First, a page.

When Kina started her pre-kindergarten year, we bought her a little computer of her own that, while relatively inexpensive, has an actual touchscreen. This has made it much easier for her to navigate her way into class every morning, by actually touching the various pixels on the screen that correspond to the digital analogues of “going to school” (Zoom icon), “entering the classroom” (turning on video), “saying hi to the teacher” (unmuting), and “going home for the day” (leaving the chat). At the start of it, I was concerned that we’d have to hover over Kina all day to mute and unmute her, but she picked up pretty quickly on how to handle her own audio/video needs and has now become sufficiently expert in video chat that she knows how to put her teacher in “full screen” mode.
It is uncanny how similar Kina’s video chat concerns are to my own. She is constantly checking to make sure she’s muted when she asks me for a snack. She has intermittent video issues. She notes when other kids on screen are frozen. She asks her teacher to fix her mic. There’s something very peculiar about how much both our days have changed in the midst of this pandemic, and how central a role video chat plays in our lives. When the internet goes out, school and work both grind to a halt. With Kina’s tappable approach to navigating school, though, she’s further challenged by Zoom’s teensy buttons, and accidentally logged herself off yesterday when she smeary-fingered her way onto the “close” button (the digital equivalent of taking a bathroom break? Skipping school?) when trying to hit the “full screen” button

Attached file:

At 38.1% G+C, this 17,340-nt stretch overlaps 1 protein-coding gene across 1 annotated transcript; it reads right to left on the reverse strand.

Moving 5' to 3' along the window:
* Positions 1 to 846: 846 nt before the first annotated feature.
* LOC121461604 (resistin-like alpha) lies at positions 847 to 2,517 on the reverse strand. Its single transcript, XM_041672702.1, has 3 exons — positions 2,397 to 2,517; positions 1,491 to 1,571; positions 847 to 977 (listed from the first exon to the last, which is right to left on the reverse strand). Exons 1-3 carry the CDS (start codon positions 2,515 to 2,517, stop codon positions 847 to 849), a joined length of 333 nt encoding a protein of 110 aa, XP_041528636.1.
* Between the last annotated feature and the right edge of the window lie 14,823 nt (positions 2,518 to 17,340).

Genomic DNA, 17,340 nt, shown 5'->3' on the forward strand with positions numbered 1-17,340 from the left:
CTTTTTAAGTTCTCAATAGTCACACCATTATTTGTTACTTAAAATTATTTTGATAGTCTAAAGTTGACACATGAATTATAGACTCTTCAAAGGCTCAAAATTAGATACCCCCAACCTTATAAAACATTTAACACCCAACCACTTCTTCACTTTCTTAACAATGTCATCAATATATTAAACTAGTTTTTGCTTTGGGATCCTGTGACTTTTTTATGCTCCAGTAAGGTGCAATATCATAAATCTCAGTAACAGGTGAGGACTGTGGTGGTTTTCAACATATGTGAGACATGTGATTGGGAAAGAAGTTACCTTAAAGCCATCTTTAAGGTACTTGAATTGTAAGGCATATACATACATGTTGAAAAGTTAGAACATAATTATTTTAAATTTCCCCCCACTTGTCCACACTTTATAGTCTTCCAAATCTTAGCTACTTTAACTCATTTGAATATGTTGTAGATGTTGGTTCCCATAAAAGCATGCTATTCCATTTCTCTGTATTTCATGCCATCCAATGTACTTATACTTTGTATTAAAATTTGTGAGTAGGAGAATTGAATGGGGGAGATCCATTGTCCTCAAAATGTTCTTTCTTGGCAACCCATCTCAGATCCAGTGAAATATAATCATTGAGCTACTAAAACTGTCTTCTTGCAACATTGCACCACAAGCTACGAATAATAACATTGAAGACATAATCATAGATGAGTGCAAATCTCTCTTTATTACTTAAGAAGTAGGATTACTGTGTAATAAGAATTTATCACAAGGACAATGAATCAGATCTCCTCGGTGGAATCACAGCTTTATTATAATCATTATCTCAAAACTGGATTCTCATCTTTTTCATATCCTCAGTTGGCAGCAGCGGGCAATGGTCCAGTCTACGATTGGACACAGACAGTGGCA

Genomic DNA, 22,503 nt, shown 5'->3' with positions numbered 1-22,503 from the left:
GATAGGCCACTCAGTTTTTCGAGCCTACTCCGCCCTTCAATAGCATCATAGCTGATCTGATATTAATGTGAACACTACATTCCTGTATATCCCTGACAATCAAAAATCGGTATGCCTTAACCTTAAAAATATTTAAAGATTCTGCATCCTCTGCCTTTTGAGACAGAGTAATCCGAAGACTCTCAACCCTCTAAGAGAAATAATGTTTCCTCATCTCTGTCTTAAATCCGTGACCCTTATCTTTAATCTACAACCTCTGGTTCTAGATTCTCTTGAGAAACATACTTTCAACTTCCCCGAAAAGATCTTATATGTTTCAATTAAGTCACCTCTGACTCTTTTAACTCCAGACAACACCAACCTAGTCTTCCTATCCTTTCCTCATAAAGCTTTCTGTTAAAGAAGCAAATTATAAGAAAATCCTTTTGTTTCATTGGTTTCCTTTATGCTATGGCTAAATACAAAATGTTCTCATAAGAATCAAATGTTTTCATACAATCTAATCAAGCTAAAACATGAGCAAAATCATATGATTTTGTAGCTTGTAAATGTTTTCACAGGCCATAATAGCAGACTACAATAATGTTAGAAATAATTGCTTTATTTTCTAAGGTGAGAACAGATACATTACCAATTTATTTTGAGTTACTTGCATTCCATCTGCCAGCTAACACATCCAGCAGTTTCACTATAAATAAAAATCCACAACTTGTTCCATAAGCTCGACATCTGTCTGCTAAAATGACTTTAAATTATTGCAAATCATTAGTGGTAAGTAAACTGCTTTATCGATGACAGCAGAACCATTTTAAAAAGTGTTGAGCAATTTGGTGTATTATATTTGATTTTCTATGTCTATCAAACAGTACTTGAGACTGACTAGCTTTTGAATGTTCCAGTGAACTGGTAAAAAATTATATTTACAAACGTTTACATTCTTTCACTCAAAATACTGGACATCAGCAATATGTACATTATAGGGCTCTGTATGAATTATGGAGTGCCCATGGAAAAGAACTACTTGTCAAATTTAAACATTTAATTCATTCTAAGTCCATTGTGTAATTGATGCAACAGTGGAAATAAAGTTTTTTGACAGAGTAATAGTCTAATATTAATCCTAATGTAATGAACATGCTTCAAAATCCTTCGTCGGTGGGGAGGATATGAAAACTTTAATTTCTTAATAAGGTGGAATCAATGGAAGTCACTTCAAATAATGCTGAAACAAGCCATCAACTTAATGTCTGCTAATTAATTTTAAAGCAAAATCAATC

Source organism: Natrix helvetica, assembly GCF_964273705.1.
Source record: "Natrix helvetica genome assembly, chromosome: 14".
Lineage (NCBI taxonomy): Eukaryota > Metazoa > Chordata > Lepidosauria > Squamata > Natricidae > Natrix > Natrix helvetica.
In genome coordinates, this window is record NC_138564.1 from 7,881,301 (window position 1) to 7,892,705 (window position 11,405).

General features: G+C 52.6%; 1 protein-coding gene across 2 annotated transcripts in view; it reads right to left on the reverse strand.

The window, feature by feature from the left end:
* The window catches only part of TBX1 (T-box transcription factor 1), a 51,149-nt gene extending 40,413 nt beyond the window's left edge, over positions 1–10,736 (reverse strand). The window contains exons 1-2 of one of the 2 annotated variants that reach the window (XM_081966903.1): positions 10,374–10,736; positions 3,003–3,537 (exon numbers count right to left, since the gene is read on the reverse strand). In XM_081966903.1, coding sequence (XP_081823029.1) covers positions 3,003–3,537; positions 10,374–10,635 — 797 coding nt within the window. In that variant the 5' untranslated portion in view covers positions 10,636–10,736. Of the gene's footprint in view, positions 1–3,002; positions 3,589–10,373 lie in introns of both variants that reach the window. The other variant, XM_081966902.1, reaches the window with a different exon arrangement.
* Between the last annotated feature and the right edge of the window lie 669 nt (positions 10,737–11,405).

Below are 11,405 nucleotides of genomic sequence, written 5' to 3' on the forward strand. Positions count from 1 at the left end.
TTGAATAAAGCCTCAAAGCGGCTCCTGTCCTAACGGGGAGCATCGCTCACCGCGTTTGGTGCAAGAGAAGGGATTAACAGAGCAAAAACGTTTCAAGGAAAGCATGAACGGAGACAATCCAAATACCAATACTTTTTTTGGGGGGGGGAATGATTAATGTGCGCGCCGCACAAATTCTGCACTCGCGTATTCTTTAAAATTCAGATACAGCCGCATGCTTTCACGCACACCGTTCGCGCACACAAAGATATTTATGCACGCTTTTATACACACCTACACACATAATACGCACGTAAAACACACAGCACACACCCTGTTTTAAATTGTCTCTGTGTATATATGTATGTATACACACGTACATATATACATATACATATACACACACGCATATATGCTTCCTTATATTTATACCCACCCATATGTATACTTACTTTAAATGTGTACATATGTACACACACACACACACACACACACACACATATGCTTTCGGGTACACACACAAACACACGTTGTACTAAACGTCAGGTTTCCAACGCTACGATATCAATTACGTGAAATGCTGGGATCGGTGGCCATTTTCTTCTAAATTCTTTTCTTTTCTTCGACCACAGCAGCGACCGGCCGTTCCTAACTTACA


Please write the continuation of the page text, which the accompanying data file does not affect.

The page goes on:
Close the other window, hit the icon, wait for the teacher, turn on your video, unmute, remute, full screen. Reasonable excuse, hit the wrong button.
At least she wanted to go back. Maybe I need a touchscreen, too.
How, after illustrating an Eric Carle memorial edition yesterday, could I possibly have missed that Lois Ehlert, collage artist and author of Eating the Alphabet (a real Kina fave) and Chicka Chicka Boom Boom (Ehlert’s most widely-known book), also died this week? Two collage artists who specialized in assembling torn paper into mesmerizing scenes for children—one of the most honorable professions, in my opinion. Today’s masthead is for Lois Ehlert.